Born at just 25 weeks, 4 days and weighing only 1 pound, 4 ounces, Hailey Bertoncino has had to fight for her life since day one. So when she was diagnosed with cerebral palsy, she faced that challenge head on, too.
Cerebral palsy is caused by brain injury, which occurs before, during or immediately after birth. According to the Cerebral Palsy Foundation, nearly half of the children who develop CP are born prematurely, like Hailey.
CP can cause a wide range of physical impairments, affecting the muscles and a person’s ability to control them. For Hailey, that’s meant spasticity. The muscles in her legs contract too much, causing problems with her balance and coordination.
“Hailey didn’t start walking until she was about 2 ½ years old,” said her mom, Kayla Bertoncino. “And when she did start to walk, it was on her tippy toes. Her muscles were super tight, and that caused her a lot of pain.”
Hailey was 2 years old when she first met Kimberly Hartman, MD, a specialist in pediatric physical medicine and rehabilitation at Children’s Mercy Kansas City.
“Hailey’s parents brought her to me with general concerns about her overall development,” Dr. Hartman said. “Because she was so young, we tried therapies, like bracing and stretching, to improve her tone and help her become more stable walking.”
At about 4 years old, Hailey began having botulinum toxin injections every six months in her tight leg muscles.
“The goal of the injections was to relax those muscles,” Dr. Hartman explained. “Initially, the injections helped, but as Hailey grew, they became less and less effective.”
When Hailey returned to see Dr. Hartman last summer, the pain in her legs had gotten even worse. To compensate, she had changed the way she moved, and family members were carrying the first grader.
“Hailey was complaining about the pain in her legs and she was falling quite a bit because her balance was off,” Kayla said. “She was trying to keep up with the other kids her age, but when she would fall, she would hurt her arms, hands and knees. She was getting pretty banged up.”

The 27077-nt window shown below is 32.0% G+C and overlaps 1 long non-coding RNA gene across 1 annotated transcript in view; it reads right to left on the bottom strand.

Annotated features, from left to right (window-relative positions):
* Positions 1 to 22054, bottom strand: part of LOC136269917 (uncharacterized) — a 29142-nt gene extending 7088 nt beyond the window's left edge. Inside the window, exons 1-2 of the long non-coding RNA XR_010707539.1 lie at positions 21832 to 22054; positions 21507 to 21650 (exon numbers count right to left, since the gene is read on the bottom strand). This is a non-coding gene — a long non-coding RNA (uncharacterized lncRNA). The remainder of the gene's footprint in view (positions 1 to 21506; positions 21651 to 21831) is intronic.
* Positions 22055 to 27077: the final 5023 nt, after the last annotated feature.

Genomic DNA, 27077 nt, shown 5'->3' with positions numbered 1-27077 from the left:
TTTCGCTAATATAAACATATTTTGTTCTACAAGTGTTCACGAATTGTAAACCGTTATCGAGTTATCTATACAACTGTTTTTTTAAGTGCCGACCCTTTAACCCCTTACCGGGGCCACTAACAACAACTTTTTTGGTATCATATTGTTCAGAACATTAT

“It had been a few months since the last time I had seen Hailey,” Dr. Hartman said. “It was heartbreaking. We needed to find a better treatment for Hailey.”
Dr. Hartman describes Hailey as “spunky and motivated.” Her mom says she’s “sassy and a fighter.” All are qualities that made her a good candidate for the Children’s Mercy Comprehensive Movement Disorders and Spasticity Clinic. The program is one of a handful in the nation, and the only program in the region, that takes a global approach to treating movement disorders.
This team’s strategy provides better outcomes, increases patient and family satisfaction, and reduces time at the hospital. These experts work together to provide the best treatment plan for patients with complex movement disorders and spasticity. In addition to seeing patients with CP, they also care for patients diagnosed with musculoskeletal deformities, chorea, dystonia, myoclonus, kernicterus and ataxia.
Treatment options may include high muscle tone injections, oral medications, intrathecal baclofen pump, selective dorsal rhizotomy, motion gait lab analysis, deep brain stimulation and orthopedic surgery. Hailey saw specialists in neurology, neurosurgery, orthopedics and rehabilitation medicine at her first clinic visit. They simultaneously evaluated her medical needs, including input from her parents.
“At Hailey’s clinic visit, we talked about measuring how she was walking using motion gait analysis,” explained Sathya Vadivelu, DO, pediatric physical medicine and rehabilitation.
Motion gait analysis is performed at the Children’s Mercy Sports Medicine Center at Village West. The 2,000-square feet 3-D motion analysis and human performance lab features 20 cameras. This state-of-the-art technology involves placing surface electrodes in key locations on the patient’s body, then capturing video of the patient in motion. This is combined with an extensive evaluation by physical therapy to determine the child’s ability to selectively control muscle groups.